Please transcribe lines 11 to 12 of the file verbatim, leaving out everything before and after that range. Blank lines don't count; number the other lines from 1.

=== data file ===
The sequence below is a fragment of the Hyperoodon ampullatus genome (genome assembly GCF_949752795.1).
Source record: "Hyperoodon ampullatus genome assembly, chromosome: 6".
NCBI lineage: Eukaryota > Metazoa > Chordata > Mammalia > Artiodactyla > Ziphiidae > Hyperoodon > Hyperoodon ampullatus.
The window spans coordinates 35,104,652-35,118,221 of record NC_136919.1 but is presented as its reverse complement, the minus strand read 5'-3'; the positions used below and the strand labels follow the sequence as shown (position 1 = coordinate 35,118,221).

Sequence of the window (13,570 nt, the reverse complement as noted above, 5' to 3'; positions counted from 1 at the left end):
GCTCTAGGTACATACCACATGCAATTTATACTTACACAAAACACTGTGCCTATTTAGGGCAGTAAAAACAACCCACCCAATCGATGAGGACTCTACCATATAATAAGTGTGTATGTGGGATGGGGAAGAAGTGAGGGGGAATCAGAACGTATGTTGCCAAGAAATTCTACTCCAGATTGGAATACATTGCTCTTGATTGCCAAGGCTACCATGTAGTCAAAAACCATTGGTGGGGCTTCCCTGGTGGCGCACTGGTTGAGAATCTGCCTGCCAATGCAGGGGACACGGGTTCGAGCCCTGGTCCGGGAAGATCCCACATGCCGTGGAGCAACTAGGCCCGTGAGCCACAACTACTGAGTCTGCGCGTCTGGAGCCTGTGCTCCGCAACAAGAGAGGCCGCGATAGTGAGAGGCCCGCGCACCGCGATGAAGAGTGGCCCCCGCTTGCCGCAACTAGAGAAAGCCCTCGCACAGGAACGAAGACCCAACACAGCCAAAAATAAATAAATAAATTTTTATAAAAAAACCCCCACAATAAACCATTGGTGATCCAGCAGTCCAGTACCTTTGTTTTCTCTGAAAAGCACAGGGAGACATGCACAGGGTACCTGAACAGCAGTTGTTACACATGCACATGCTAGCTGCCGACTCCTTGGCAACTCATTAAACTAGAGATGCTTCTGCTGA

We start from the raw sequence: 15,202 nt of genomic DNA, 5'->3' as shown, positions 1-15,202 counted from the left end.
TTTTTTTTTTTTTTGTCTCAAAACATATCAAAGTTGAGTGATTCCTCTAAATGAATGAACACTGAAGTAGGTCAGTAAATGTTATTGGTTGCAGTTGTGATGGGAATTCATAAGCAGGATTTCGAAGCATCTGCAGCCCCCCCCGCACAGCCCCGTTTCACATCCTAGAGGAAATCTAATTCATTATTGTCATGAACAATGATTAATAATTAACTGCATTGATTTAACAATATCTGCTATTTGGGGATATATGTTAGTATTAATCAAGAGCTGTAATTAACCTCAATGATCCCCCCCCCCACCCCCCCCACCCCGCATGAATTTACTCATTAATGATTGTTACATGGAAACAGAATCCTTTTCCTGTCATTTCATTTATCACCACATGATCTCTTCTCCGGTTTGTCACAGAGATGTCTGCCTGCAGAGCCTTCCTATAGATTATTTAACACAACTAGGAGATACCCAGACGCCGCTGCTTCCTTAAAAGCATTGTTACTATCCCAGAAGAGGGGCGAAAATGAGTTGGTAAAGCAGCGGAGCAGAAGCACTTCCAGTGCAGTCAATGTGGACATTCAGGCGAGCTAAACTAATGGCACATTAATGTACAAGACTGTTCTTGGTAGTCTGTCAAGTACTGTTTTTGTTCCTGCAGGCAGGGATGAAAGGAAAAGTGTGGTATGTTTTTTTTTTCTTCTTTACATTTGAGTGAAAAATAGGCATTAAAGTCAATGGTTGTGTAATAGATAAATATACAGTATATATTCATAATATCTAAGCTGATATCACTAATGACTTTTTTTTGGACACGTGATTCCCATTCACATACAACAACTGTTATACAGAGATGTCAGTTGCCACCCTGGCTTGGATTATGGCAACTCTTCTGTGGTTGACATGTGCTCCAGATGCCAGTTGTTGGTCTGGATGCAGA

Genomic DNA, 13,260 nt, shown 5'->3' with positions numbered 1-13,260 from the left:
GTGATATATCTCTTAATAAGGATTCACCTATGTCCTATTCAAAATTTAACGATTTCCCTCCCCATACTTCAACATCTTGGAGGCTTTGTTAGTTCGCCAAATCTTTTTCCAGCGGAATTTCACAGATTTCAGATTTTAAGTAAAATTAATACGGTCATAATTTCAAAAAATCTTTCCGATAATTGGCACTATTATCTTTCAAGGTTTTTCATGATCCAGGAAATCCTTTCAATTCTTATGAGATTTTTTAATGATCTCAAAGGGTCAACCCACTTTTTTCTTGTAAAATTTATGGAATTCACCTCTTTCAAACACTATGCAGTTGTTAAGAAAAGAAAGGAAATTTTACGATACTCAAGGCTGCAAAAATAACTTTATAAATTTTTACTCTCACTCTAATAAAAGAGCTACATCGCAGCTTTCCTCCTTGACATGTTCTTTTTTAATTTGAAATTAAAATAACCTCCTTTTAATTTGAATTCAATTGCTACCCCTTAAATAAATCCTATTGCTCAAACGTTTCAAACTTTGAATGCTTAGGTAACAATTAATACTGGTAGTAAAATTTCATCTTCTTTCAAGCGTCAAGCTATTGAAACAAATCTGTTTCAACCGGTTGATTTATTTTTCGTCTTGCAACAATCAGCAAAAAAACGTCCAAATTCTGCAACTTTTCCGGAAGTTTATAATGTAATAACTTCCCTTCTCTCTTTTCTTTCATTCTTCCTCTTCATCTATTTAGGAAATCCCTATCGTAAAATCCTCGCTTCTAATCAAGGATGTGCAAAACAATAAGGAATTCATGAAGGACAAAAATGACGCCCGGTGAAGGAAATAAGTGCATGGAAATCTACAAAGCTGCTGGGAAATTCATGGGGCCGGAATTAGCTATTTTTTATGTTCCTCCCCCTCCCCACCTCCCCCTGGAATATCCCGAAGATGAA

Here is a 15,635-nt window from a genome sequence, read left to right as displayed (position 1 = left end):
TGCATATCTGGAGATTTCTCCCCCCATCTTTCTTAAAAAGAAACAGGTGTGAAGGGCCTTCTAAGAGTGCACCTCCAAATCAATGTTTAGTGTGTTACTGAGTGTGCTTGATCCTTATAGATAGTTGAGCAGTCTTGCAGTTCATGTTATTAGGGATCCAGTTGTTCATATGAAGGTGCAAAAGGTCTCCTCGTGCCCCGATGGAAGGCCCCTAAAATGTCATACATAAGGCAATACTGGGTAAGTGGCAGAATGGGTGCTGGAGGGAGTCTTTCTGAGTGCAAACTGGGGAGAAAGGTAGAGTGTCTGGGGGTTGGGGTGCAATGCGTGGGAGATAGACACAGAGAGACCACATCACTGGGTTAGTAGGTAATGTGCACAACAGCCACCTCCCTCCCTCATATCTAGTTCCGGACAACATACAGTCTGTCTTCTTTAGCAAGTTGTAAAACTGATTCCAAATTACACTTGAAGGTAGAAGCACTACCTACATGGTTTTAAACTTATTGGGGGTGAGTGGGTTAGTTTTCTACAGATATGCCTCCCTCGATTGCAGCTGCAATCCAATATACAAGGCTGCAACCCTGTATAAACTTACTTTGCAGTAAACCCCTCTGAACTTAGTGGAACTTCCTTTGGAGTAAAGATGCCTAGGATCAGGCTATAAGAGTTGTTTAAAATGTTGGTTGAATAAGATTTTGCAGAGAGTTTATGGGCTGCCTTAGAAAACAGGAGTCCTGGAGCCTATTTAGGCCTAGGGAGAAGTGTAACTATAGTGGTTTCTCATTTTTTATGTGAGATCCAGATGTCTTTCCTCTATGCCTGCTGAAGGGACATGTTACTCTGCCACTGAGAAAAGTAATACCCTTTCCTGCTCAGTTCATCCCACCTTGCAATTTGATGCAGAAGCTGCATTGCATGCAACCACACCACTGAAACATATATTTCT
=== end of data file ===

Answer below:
Here is a 15,635-nt window from a genome sequence, read left to right as displayed (position 1 = left end):
TGCATATCTGGAGATTTCTCCCCCCATCTTTCTTAAAAAGAAACAGGTGTGAAGGGCCTTCTAAGAGTGCACCTCCAAATCAATGTTTAGTGTGTTACTGAGTGTGCTTGATCCTTATAGATAGTTGAGCAGTCTTGCAGTTCATGTTATTAGGGATCCAGTTGTTCATATGAAGGTGCAAAAGGTCTCCTCGTGCCCCGATGGAAGGCCCCTAAAATGTCATACATAAGGCAATACTGGGTAAGTGGCAGAATGGGTGCTGGAGGGAGTCTTTCTGAGTGCAAACTGGGGAGAAAGGTAGAGTGTCTGGGGGTTGGGGTGCAATGCGTGGGAGATAGACACAGAGAGACCACATCACTGGGTTAGTAGGTAATGTGCACAACAGCCACCTCCCTCCCTCATATCTAGTTCCGGACAACATACAGTCTGTCTTCTTTAGCAAGTTGTAAAACTGATTCCAAATTACACTTGAAGGTAGAAGCACTACCTACATGGTTTTAAACTTATTGGGGGTGAGTGGGTTAGTTTTCTACAGATATGCCTCCCTCGATTGCAGCTGCAATCCAATATACAAGGCTGCAACCCTGTATAAACTTACTTTGCAGTAAACCCCTCTGAACTTAGTGGAACTTCCTTTGGAGTAAAGATGCCTAGGATCAGGCTATAAGAGTTGTTTAAAATGTTGGTTGAATAAGATTTTGCAGAGAGTTTATGGGCTGCCTTAGAAAACAGGAGTCCTGGAGCCTATTTAGGCCTAGGGAGAAGTGTAACTATAGTGGTTTCTCATTTTTTATGTGAGATCCAGATGTCTTTCCTCTATGCCTGCTGAAGGGACATGTTACTCTGCCACTGAGAAAAGTAATACCCTTTCCTGCTCAGTTCATCCCACCTTGCAATTTGATGCAGAAGCTGCATTGCATGCAACCACACCACTGAAACATATATTTCT